Summers Accepts MCLA Presidential Position

Greg Summers, provost and vice chancellor for academic affairs, will start on July 1 as 12th president of Massachusetts College of Liberal Arts in North Adams, Massachusetts.

The Massachusetts state Board of Higher Education unanimously approved Summers for the position on Tuesday, March 10. He was one of 59 applicants from around the country.

Salary range and contract details are being finalized. According to an online database on Madison.com, Summers’ salary for the 2014-15 academic year is $160,156. Mary Grant, 11th MCLA president, earned $243,212 in 2014, according to an article in The Berkshire Eagle.

“I’m excited to have new personal and professional opportunities at MCLA, both for myself and for my wife and kids,” Summers said. “I’ve been blessed to have lots of opportunities here at UWSP to help manage the changing landscape of higher education, from curricular and co-curricular reform, assessment and accreditation, to advancing strategic plans, new budget models and partnerships for economic development.  These experiences will certainly be useful as I move into my new role.”

He said he owes a great deal to his colleagues who have entrusted him with many opportunities and responsibilities.

Chancellor Bernie Patterson is taking suggestions for an interim replacement for Summers’ positions.

“Right now I have a list of maybe a dozen or more possibilities, but I will be consulting with the vice chancellors and deans and some of our directors as well as the provost’s office, and then we will be issuing a call to campus,” Patterson said.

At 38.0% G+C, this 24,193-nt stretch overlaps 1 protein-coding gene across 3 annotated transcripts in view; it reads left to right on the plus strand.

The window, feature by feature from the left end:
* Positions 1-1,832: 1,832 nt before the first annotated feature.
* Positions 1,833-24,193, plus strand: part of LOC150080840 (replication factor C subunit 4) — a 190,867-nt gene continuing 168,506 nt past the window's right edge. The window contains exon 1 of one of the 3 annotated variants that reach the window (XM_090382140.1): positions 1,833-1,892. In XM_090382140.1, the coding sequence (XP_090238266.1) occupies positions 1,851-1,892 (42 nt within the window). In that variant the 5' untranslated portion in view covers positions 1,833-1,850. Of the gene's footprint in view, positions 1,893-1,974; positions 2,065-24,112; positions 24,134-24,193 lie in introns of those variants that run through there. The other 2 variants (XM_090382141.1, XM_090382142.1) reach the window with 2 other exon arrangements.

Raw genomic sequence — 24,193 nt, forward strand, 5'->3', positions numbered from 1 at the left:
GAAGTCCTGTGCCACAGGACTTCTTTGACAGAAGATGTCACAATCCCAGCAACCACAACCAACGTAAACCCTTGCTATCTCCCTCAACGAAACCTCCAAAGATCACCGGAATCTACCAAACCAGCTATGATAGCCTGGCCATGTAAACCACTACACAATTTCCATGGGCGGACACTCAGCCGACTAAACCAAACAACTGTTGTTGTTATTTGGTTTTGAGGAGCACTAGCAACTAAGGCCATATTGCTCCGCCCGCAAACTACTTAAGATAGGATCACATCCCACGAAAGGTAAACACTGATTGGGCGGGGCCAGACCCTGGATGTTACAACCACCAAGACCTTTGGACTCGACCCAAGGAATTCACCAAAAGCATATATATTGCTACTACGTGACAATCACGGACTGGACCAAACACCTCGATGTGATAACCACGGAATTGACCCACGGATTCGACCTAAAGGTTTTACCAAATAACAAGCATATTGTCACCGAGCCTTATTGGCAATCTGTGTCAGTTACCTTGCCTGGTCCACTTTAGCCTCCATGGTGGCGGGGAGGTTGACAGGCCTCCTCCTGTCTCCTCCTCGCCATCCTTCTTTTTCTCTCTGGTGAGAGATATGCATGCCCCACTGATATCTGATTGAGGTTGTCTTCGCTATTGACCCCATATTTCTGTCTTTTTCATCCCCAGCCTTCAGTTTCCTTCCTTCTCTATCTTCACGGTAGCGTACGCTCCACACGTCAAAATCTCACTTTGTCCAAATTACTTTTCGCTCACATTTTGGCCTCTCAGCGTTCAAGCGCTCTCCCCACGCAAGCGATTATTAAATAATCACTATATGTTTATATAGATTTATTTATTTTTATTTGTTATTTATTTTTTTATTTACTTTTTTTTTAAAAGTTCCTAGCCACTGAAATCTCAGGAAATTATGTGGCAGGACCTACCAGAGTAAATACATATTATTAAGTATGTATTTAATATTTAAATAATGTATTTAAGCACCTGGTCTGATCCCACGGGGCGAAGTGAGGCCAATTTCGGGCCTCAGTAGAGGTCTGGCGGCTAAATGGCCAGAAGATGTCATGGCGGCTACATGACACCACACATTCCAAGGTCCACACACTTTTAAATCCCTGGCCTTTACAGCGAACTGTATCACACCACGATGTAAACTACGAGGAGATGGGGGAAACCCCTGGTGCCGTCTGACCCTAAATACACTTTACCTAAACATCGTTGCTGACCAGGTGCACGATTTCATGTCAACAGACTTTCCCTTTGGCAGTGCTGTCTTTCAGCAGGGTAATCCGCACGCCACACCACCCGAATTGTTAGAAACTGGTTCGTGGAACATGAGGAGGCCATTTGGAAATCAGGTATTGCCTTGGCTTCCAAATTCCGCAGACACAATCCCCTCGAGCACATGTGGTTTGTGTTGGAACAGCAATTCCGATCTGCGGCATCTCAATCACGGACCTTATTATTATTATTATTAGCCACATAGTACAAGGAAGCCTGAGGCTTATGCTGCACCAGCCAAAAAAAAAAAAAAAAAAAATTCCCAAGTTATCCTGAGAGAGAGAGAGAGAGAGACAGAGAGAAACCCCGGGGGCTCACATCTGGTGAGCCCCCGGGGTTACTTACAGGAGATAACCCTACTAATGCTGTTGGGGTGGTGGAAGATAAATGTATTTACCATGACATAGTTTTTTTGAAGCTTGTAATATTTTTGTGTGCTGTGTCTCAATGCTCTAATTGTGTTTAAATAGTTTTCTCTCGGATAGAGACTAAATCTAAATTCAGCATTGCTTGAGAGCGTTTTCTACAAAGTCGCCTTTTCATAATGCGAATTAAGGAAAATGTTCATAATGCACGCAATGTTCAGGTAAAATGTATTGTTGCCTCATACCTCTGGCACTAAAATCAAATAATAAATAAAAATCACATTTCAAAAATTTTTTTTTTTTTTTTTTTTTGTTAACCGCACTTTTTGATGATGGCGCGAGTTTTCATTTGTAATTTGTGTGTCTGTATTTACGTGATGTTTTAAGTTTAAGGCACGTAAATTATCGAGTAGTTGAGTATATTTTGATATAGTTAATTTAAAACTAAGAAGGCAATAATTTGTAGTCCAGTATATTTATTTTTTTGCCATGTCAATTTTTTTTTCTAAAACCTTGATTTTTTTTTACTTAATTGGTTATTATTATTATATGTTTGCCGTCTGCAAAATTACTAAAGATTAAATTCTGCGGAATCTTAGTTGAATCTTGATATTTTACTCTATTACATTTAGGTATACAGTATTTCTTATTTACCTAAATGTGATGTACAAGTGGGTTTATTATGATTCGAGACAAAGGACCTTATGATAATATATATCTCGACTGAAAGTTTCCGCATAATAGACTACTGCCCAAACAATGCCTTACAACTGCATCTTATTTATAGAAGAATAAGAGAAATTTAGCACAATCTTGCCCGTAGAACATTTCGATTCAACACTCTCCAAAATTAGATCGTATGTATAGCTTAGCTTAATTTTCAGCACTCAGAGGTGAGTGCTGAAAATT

He said there is likely to be added stress any time there is a disruption in leadership, and especially during the planning regarding the state budget proposal.

“That’s just how organizations function,” Patterson said “We will certainly deal with that, and we have processes in place, because this does happen.”

Summers applied for the position last fall before the budget crisis materialized.

“You always worry about the potential impact of this kind of leadership change, especially in the midst of this kind of budget concern,” Summers said. “Still, I have tremendous confidence in my colleagues within academic affairs, and I’m sure they will work to ensure that the transition goes smoothly.”

Patterson said he is honored MCLA looked to UWSP as a campus that nurtures faculty and staff to their full potential, and is not surprised the college chose Summers.

The nationwide search for Summers’ replacement will begin this semester.

“We will be in contact with Faculty Senate to initiate the process,” Patterson said.

He said Summers’ greatest impacts on the University of Wisconsin-Stevens Point are his efforts to reform the General Education Program, his hand in the creation of A Partnership for Thriving Communities, UWSP’s strategic plan to build relationships throughout Central and Northern Wisconsin, and his help with the revival of convocation.

MCLA, which has about 1,500 undergraduates, is part of the state university system and has been the state’s public liberal arts college since 1997.

The Massachusetts Board of Trustees was impressed with Summers’ passion for higher education and eagerness to become involved in the Northern Berkshire community.

 

MyKayla Hilgart

News and Environment Editor

mhilg143@uwsp.edu

 

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